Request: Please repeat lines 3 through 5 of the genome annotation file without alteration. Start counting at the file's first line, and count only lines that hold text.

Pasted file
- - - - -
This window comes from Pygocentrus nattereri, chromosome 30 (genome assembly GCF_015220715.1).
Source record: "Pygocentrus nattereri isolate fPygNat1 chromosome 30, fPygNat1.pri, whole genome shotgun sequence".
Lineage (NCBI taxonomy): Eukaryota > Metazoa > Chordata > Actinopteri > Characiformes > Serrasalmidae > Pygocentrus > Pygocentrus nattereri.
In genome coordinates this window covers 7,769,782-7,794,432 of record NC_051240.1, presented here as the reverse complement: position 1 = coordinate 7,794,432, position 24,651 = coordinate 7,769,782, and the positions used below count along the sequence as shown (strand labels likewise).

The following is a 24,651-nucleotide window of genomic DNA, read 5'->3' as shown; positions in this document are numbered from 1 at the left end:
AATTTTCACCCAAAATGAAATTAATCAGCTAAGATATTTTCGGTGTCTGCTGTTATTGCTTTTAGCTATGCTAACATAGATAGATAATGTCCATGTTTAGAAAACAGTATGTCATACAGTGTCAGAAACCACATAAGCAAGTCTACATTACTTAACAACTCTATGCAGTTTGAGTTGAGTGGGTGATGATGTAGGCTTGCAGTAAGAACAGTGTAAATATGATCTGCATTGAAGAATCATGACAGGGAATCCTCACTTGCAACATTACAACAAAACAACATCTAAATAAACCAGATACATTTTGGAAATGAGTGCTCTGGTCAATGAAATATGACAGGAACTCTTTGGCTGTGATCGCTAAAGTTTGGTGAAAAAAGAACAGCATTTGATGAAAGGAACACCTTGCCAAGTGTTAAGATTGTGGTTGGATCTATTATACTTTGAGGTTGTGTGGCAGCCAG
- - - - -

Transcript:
Lineage (NCBI taxonomy): Eukaryota > Metazoa > Chordata > Actinopteri > Characiformes > Serrasalmidae > Pygocentrus > Pygocentrus nattereri.
In genome coordinates this window covers 7,769,782-7,794,432 of record NC_051240.1, presented here as the reverse complement: position 1 = coordinate 7,794,432, position 24,651 = coordinate 7,769,782, and the positions used below count along the sequence as shown (strand labels likewise).

The following is a 24,651-nucleotide window of genomic DNA, read 5'->3' as shown; positions in this document are numbered from 1 at the left end: